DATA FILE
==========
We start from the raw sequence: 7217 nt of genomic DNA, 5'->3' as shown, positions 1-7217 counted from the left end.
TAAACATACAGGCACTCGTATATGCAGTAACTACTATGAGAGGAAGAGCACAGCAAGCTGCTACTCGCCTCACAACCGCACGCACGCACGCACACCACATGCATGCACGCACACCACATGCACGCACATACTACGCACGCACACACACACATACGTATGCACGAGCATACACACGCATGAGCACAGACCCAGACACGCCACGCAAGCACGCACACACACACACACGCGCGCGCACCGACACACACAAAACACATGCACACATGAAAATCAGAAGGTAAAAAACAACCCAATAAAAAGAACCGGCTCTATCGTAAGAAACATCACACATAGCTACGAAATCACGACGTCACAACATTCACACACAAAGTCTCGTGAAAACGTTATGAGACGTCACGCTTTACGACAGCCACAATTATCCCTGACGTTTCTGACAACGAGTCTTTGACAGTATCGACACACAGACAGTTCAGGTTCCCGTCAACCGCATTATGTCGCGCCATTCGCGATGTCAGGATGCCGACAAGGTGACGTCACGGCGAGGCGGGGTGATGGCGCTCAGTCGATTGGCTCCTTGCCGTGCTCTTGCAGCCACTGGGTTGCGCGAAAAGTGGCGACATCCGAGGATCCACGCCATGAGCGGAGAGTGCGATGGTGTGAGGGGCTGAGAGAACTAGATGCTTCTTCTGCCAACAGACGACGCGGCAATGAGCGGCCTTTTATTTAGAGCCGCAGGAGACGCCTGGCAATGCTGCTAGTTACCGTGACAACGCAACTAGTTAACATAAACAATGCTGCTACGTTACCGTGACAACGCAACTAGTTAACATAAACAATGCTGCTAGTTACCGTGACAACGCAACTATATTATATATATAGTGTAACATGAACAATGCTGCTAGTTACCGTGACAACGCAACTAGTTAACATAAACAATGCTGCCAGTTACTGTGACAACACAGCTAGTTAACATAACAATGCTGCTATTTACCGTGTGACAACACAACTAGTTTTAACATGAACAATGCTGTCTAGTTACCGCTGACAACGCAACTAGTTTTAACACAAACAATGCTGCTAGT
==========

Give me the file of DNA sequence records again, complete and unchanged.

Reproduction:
We start from the raw sequence: 7217 nt of genomic DNA, 5'->3' as shown, positions 1-7217 counted from the left end.
TAAACATACAGGCACTCGTATATGCAGTAACTACTATGAGAGGAAGAGCACAGCAAGCTGCTACTCGCCTCACAACCGCACGCACGCACGCACACCACATGCATGCACGCACACCACATGCACGCACATACTACGCACGCACACACACACATACGTATGCACGAGCATACACACGCATGAGCACAGACCCAGACACGCCACGCAAGCACGCACACACACACACACGCGCGCGCACCGACACACACAAAACACATGCACACATGAAAATCAGAAGGTAAAAAACAACCCAATAAAAAGAACCGGCTCTATCGTAAGAAACATCACACATAGCTACGAAATCACGACGTCACAACATTCACACACAAAGTCTCGTGAAAACGTTATGAGACGTCACGCTTTACGACAGCCACAATTATCCCTGACGTTTCTGACAACGAGTCTTTGACAGTATCGACACACAGACAGTTCAGGTTCCCGTCAACCGCATTATGTCGCGCCATTCGCGATGTCAGGATGCCGACAAGGTGACGTCACGGCGAGGCGGGGTGATGGCGCTCAGTCGATTGGCTCCTTGCCGTGCTCTTGCAGCCACTGGGTTGCGCGAAAAGTGGCGACATCCGAGGATCCACGCCATGAGCGGAGAGTGCGATGGTGTGAGGGGCTGAGAGAACTAGATGCTTCTTCTGCCAACAGACGACGCGGCAATGAGCGGCCTTTTATTTAGAGCCGCAGGAGACGCCTGGCAATGCTGCTAGTTACCGTGACAACGCAACTAGTTAACATAAACAATGCTGCTACGTTACCGTGACAACGCAACTAGTTAACATAAACAATGCTGCTAGTTACCGTGACAACGCAACTATATTATATATATAGTGTAACATGAACAATGCTGCTAGTTACCGTGACAACGCAACTAGTTAACATAAACAATGCTGCCAGTTACTGTGACAACACAGCTAGTTAACATAACAATGCTGCTATTTACCGTGTGACAACACAACTAGTTTTAACATGAACAATGCTGTCTAGTTACCGCTGACAACGCAACTAGTTTTAACACAAACAATGCTGCTAGT